new soap, old bottle + new d*s guest blogger

by Grace Bonney

after 5 days of computer drama, i am finally back in the land of working computers and ready to start the week off on a better foot- technologically speaking. so i wanted to kick off the week by welcoming one of my favorite bloggers, jan of poppytalk, to the d*s guest blog! jan has joined us before but i’m always thrilled to have her voice on the site. today she’s sharing a beautiful sneak peek into one of her favorite canadian homes, so click here to check it out! (welcome, jan!)


i also wanted to share these fun new cleaning products called ‘new soap, old bottle‘. NSOB sell brand name liquid soap packaged in old plastic soda bottles, plastic water bottles and glass beer bottles for. each bottle is cleaned, sanitized and processed for reuse as packaging for your favorite brand of liquid soap. this is something that many of you could (and might already) do on your own, but for those shoppers who’d prefer to buy rather than make, this is a fun alternative to the heavy plastic packaging you get with major brand soaps. click here for more info and to shop online.


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  • I love reuse but this is probably not suitable for people with small children in the house.

  • nice, of course bar soap is still less wasteful.. no package except a piece of paper, and you aren’t shipping all that water weight

  • I’m definitely going to use this idea the next time we end up with a water bottle. Much better than buying new spray bottles for homemade cleaners.

    Christine – I don’t have kids, so just curious why it’s not a good idea for small children? Is it b/c it could look like a drink?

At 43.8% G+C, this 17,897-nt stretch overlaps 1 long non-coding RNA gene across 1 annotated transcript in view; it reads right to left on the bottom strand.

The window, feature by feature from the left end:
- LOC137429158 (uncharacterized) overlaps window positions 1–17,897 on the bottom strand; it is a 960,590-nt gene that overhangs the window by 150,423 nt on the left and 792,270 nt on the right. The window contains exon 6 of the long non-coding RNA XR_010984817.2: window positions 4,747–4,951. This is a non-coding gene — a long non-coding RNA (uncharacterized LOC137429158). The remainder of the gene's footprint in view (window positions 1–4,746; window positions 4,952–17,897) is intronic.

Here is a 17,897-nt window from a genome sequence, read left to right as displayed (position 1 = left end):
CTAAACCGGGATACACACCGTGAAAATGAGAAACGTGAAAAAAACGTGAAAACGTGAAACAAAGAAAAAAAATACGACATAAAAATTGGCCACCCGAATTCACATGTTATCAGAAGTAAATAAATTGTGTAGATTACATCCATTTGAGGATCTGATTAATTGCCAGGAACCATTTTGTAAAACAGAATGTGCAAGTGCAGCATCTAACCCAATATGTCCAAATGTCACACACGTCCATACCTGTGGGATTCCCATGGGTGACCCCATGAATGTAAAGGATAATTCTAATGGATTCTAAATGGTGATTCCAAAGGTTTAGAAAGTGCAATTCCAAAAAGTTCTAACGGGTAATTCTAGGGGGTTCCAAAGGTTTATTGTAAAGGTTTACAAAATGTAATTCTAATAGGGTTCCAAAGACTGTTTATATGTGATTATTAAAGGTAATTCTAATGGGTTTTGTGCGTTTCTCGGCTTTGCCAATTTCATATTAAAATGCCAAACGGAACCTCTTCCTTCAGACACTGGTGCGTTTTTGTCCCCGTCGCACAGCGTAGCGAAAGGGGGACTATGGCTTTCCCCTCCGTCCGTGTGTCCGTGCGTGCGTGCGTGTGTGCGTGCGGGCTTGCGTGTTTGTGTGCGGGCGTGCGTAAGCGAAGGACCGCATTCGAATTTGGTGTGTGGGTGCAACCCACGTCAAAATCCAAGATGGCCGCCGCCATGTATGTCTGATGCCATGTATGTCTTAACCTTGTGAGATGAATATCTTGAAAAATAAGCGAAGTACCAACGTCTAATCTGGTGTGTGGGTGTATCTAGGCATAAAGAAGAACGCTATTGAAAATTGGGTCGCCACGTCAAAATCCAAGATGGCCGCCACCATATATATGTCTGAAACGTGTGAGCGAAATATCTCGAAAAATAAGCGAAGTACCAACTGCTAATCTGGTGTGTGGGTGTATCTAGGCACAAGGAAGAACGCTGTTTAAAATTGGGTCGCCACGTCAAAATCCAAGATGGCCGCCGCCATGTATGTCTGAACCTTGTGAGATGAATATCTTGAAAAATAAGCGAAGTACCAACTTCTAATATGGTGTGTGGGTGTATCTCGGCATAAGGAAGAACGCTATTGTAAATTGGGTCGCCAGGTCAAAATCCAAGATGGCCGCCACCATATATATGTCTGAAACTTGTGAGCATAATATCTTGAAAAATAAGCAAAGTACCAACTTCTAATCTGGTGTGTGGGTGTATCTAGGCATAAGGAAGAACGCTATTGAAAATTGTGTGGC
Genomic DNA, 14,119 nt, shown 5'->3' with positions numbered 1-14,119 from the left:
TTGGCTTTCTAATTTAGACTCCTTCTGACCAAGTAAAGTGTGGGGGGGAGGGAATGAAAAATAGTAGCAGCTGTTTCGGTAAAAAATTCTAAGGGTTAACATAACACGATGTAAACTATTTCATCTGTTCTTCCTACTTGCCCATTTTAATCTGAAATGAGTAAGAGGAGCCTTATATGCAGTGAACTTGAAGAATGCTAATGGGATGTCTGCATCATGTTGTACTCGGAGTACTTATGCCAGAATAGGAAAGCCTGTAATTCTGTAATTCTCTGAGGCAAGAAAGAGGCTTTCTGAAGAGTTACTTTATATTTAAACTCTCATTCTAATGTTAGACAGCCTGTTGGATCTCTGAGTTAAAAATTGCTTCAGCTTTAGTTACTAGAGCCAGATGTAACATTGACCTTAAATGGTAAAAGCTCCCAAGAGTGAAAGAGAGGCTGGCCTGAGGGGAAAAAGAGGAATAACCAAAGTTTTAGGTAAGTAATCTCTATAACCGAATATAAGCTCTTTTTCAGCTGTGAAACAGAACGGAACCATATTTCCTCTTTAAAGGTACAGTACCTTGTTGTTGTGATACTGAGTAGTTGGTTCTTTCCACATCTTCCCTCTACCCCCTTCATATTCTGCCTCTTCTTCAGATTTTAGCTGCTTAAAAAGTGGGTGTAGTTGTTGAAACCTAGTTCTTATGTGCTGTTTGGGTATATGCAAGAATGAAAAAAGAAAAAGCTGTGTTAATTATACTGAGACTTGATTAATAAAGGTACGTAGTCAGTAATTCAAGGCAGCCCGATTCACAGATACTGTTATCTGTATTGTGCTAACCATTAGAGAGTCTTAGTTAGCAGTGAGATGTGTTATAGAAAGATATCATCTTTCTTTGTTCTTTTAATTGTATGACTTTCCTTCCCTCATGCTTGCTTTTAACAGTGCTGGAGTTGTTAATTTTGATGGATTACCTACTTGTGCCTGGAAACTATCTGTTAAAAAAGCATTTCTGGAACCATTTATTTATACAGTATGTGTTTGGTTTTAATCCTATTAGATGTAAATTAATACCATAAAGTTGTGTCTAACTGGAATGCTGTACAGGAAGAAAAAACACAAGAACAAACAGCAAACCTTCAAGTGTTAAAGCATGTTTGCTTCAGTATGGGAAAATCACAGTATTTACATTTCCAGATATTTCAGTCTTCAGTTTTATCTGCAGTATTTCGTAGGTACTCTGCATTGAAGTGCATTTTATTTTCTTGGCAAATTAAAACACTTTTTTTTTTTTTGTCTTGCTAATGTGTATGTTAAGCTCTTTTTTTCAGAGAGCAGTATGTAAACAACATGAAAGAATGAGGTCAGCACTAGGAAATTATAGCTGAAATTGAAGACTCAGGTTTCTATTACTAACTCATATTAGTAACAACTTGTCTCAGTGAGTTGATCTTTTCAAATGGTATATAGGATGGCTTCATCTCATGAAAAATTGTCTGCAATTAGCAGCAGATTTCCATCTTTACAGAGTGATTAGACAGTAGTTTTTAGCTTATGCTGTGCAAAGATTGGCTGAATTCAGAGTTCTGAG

• Yes, emilykristin, very tempting for children b/c it could look like soda or juice. A few years back there were problems w/ fabulouso (sp?) cleaners because they looked like grape juice. Also, they don’t have child safety tops.

  • Yes, emilykristin, very tempting for children b/c it could look like soda or juice. A few years back there were problems w/ fabulouso (sp?) cleaners because they looked like grape juice. Also, they don’t have child safety tops.

    Here’s a link to a Consumer Reports alert on the subject: http://www.consumerreports.org/cro/consumer-protection/consumer-interest/child-safety-alert-cleaners-that-look-like-beverages-306-poison-control-child-safety-in-the-home/overview/

    It also states that “federal law prohibits toxic formulations from being sold in packaging that looks like a food container”.

    Still, I love the idea of reuse I would just prefer it for natural cleaners, i.e. vinegar/water solutions, etc.

  • Those bottles are BETTER suited as cleaning solution containers than as food containers, if you ask me. Personally, I love glass jars. My friend megan makes them into terrariums. they’re great. and nobody’s going to try to drink them.

  • I love the idea and the design, but I don’t understand why they wouldn’t package environmentally friendly cleaners in these. It would make a lot more sense!

  • I feel like I’m missing something. I’m all for re-use but I’m not getting how cleaning & sanitizing old bottles, filling them with toxic house cleaners purchased in bulk and shipping them to consumers is less wasteful than any individual going to Costco and buying dish soap in bulk and using it in a sponge wand or dispenser. I think the impulse toward re-use is great, but I feel like the intent of this project got lost in translation.

  • The idea is good, but are we missing the fact that they are just repackaging brands that still insist on using toxic ingredients?